The poems that alternate long and short lines have a different genesis. I read some of Horace’s Epodes (in a Victorian translation using a mixture of hexameter and pentameter lines) in a house we stayed in the summer I was finishing the ‘Interrupted Dream’ sequence. Soon after, I came across Schuyler’s ‘The Morning of the Poem’ with its wonderful, free-flowing meditative sprawl. This seemed the way to go for more extended ode-like writing, beginning with poems like ‘The Milky Way’ and ‘The Sound We Make Ourselves’ and leading up to ‘Working from Home’. I went back to the form for ‘In the Palm of My Hand’ the longish poem about London and the July 7th bombings, which opens Keeping Time.
All of which is to say, going back to Neruda’s notion of impurity, that it’s important to me that the musicality of verse be stalled and disrupted from time to time by the pressure of thought or the onward flow of utterance. Particularly, this means that I will from time to time end lines with unemphatic articles or prepositions. Sometimes this is to throw stress on the start of the next line, but at other times it just contributes to a general tone of anxiety. I guess this is what Claude Rawson, in a TLS review of The Interrupted Dream, meant when he talked about ‘urgent uncertainties’ in the poems.
Anyway, for me it's stanzas not lines, hence Imagined Rooms.
'Working from Home' is a beautiful, gentle, discursive poem that seems to cover many of your concerns. It fulfils one of the essential purposes of poetry, something to do with bringing all the areas of our lives into focus together. Do you write your best work at home? Where specifically do you write? And with a pen? A keyboard?
Thank you. It’s a poem I’m fond of and would have used as the title for a book, if it didn’t sound too much like a book on survival in the era of deregulation. I don’t know whether things are held in focus. It’s more like watching the ripples in the pond spread out. That’s what I’m an observer of and participant in.
I don’t write in a disciplined way. I don’t keep notebooks systematically, though I use them from time to time with pencil or pen and with a preference for unlined paper. At that stage I’m usually sketching shapes, working into a poem and that kind of writing can be done in odd moments, anywhere.
Poems get completed at the keyboard. I bought a ludicrously heavy ex-office Imperial typewriter with jumbo type in the early 1970s. On this machine, the 24-line poems of The Interrupted Dream each filled a sheet of A4. In the late 80s I graduated to an electric typewriter with a correcting ribbon, in the early 90s to a PC and over the last four or five years to a Mac. I’m always working towards an imagined printed shape. The aural element is there too, but it works in an underground way, sometimes at odds with the chosen shape.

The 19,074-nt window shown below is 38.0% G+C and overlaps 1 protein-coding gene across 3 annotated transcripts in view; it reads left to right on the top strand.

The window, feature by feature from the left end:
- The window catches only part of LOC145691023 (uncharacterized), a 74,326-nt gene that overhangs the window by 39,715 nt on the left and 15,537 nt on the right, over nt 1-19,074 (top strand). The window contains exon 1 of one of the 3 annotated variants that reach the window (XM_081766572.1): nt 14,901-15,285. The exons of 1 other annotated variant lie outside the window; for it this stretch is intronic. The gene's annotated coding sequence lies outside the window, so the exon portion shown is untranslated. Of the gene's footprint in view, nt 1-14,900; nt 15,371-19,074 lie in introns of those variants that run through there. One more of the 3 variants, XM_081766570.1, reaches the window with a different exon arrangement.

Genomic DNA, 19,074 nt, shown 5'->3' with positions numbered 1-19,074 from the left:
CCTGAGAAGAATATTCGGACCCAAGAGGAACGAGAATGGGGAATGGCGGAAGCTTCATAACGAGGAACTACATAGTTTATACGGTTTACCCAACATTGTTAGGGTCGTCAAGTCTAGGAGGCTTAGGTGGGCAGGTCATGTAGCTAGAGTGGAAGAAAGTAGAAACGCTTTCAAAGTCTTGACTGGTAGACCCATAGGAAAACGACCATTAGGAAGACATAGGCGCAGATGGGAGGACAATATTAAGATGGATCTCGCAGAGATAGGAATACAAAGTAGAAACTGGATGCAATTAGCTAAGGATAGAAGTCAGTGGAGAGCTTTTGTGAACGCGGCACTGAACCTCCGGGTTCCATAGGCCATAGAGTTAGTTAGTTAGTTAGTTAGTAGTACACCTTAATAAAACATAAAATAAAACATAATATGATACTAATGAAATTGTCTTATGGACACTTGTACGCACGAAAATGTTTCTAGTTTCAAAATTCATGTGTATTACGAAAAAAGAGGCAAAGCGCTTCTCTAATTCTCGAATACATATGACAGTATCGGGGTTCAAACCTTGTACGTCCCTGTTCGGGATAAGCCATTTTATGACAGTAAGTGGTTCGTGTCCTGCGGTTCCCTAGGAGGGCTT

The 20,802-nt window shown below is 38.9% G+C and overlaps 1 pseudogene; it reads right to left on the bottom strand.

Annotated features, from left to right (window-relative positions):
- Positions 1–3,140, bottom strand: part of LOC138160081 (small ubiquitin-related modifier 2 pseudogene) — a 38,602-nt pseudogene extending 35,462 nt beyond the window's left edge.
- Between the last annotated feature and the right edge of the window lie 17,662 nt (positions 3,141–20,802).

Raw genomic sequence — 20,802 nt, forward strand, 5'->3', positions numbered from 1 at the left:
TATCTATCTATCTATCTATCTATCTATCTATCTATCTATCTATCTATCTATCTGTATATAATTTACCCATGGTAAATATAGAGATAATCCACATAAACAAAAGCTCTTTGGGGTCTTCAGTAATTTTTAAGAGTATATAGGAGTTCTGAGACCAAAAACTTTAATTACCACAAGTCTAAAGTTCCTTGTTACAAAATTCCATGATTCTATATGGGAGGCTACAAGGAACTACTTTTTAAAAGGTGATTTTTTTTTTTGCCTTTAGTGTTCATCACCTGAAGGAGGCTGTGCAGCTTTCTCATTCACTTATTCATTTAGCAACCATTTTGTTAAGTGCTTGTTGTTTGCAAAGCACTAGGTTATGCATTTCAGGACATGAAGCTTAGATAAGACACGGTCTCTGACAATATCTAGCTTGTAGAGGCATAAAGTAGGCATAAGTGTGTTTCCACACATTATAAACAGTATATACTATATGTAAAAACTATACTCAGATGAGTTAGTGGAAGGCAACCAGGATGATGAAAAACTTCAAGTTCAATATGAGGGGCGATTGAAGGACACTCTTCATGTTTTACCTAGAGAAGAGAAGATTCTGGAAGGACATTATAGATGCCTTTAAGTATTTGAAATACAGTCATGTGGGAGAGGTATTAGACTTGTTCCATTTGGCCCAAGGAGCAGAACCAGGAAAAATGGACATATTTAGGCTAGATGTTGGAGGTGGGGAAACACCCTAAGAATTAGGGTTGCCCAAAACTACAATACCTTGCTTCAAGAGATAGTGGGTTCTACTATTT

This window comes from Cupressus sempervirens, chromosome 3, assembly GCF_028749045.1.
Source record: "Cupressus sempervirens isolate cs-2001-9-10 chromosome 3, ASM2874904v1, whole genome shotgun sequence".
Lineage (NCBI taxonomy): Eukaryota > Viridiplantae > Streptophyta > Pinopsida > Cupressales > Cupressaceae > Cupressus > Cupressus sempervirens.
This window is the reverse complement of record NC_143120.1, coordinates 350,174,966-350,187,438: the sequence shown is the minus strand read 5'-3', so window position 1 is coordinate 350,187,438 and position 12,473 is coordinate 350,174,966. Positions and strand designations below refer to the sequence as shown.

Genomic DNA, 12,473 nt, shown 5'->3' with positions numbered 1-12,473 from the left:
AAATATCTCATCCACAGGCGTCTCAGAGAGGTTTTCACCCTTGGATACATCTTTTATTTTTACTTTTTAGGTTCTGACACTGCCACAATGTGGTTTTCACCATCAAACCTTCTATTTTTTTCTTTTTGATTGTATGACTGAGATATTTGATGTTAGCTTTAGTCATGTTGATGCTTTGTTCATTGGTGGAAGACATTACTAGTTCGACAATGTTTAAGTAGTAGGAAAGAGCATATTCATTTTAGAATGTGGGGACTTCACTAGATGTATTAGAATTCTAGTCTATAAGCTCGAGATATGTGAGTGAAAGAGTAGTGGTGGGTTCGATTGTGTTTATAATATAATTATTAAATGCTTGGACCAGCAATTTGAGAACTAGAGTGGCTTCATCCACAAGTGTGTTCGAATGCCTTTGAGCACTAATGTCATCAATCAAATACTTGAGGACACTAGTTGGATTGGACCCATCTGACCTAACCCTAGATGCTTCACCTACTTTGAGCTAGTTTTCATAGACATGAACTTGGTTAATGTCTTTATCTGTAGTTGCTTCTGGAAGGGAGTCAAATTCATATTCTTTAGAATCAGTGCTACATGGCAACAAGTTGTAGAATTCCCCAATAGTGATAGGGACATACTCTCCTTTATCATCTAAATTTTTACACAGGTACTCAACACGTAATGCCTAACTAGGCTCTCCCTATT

'Working from Home' also echoes 'His best piece of poetrie', which I take to be a much earlier poem on a similar domestic theme. Were the new poems collected in Imagined Rooms written for the volume, with the older work in mind, or are such resonances accidental?
The two poems bookend the 1980s. The son that’s new-born in 'His best piece of poetrie' and who’s a toddler in ‘Heat Haze’, has a younger brother in ‘Working from Home’ and that younger brother turns eleven in ‘The Border’. So it’s personal history that I keep time with as well as public events and the poems evoke very precise personal memories for me that I can’t expect a reader to share. I’m also happy that you use the term ‘domestic’, a much disputed term that’s sometimes applied lazily to the work of women poets and rightly seen as dismissive. It doesn’t get used as frequently about the work of Craig Raine or Christopher Reid, for example, where it would be helpful. For me the domestic is emblematic of shared experience, the place where wider social shifts are felt more personally.
The uncollected poems in Imagined Rooms aren’t precisely new. I couldn’t find a publisher for a long time and when the opportunity came for a book with Salt, I had quite a lot of work to choose from. In Keeping Time I published work from this decade alongside earlier poems, but excluded poems with specific reference (personal or public) to events of the earlier decades. That means that Imagined Rooms has perhaps more of that sense of record (covering the period 1971-97) you mentioned earlier.
And finally, what's next?
Over the last few years the forms have become more traditional: sonnet-shaped, ballad-like, even proto-pantoum poems. I think that kind of engagement with form will continue to develop, but I will still look out for ways of engaging with a continuity of experience, including the experience that comes from reading and responding to different art-forms, as well as what life and the times throw in our way.